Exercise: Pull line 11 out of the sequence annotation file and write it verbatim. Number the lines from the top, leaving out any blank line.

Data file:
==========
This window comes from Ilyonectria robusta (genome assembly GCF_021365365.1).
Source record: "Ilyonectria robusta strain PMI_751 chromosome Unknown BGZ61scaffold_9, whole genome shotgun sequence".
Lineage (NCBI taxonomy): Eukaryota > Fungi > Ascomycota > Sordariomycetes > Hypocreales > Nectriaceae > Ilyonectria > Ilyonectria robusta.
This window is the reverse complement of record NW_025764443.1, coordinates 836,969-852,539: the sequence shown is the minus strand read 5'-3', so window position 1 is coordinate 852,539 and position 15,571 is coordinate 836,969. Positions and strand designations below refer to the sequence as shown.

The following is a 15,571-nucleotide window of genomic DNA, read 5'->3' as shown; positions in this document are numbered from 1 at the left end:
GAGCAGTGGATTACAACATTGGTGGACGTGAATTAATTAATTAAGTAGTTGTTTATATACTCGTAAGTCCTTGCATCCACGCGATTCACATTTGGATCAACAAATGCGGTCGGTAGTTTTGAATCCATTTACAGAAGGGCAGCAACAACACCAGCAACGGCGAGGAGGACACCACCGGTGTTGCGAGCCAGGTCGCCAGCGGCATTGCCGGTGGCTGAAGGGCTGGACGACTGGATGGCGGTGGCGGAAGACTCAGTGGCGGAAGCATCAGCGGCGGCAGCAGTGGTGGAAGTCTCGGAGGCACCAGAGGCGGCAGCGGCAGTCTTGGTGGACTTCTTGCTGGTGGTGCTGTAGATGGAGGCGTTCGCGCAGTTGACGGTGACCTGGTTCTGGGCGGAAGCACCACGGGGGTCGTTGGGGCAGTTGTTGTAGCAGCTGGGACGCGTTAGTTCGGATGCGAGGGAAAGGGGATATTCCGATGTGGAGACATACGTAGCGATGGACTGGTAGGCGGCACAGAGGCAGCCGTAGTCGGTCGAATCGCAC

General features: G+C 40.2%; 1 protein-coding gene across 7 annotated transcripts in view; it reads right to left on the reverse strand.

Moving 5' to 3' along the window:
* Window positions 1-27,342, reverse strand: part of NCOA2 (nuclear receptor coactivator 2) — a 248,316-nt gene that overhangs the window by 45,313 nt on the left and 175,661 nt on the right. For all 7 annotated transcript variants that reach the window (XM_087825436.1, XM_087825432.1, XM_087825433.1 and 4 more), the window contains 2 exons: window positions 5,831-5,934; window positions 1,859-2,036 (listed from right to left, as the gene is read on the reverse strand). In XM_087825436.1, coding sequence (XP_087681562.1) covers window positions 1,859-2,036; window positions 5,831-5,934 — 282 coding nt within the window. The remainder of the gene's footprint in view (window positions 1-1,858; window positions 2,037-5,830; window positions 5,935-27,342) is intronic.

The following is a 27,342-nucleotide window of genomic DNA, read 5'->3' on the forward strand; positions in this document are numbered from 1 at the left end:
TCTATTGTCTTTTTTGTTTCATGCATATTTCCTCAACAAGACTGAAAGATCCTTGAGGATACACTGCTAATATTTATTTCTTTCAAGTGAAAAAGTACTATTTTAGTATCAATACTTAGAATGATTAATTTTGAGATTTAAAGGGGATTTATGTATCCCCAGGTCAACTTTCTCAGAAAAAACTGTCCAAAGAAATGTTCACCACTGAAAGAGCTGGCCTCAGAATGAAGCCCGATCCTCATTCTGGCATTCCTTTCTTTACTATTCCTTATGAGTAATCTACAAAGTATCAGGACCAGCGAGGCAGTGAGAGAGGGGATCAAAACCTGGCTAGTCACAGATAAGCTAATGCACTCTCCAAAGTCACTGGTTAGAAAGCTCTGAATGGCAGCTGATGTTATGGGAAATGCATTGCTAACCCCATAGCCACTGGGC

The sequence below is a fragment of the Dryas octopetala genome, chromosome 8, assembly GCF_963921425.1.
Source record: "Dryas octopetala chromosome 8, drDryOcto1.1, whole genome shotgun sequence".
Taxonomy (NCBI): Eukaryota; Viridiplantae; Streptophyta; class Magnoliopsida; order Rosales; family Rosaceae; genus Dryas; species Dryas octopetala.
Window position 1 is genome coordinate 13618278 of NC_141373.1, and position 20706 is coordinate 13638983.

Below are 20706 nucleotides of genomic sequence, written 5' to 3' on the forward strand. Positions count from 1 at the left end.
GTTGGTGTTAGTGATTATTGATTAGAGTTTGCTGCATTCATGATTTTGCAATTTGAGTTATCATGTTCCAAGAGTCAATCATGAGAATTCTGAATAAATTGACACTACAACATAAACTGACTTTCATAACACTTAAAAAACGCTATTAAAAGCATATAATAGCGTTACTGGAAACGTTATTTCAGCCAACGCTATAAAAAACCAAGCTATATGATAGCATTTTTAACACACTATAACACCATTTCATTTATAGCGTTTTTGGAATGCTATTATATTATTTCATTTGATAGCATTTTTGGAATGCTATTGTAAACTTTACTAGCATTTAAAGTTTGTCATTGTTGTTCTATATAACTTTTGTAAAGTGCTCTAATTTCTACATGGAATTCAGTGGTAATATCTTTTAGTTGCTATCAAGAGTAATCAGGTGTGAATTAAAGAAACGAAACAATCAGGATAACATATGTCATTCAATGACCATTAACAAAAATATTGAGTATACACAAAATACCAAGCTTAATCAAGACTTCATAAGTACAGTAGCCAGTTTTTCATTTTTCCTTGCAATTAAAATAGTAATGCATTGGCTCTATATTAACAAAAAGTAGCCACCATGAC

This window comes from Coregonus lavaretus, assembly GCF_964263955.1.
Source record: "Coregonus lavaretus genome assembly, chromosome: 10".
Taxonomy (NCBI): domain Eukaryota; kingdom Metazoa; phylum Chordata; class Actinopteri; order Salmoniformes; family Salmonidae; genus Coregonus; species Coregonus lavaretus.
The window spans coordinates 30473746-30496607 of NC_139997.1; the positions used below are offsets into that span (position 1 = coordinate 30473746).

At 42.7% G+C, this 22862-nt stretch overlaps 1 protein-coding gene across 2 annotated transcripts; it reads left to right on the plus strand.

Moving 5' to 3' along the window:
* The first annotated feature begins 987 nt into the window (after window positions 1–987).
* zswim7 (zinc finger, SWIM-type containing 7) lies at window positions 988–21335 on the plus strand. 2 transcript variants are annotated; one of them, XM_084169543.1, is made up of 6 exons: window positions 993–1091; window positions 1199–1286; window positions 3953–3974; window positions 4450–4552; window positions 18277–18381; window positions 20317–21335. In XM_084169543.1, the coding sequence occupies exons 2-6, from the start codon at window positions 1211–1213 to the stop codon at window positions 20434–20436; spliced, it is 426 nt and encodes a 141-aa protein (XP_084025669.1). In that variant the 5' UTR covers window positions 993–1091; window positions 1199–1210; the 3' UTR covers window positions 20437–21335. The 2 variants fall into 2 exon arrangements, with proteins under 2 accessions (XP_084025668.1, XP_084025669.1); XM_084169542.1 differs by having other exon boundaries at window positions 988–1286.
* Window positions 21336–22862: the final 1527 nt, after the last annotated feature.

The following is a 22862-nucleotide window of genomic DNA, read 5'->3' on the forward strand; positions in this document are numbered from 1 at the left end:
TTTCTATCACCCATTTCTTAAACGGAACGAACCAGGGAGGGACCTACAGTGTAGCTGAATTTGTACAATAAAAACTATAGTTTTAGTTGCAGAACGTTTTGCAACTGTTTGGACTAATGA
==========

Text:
TCTATTGTCTTTTTTGTTTCATGCATATTTCCTCAACAAGACTGAAAGATCCTTGAGGATACACTGCTAATATTTATTTCTTTCAAGTGAAAAAGTACTATTTTAGTATCAATACTTAGAATGATTAATTTTGAGATTTAAAGGGGATTTATGTATCCCCAGGTCAACTTTCTCAGAAAAAACTGTCCAAAGAAATGTTCACCACTGAAAGAGCTGGCCTCAGAATGAAGCCCGATCCTCATTCTGGCATTCCTTTCTTTACTATTCCTTATGAGTAATCTACAAAGTATCAGGACCAGCGAGGCAGTGAGAGAGGGGATCAAAACCTGGCTAGTCACAGATAAGCTAATGCACTCTCCAAAGTCACTGGTTAGAAAGCTCTGAATGGCAGCTGATGTTATGGGAAATGCATTGCTAACCCCATAGCCACTGGGC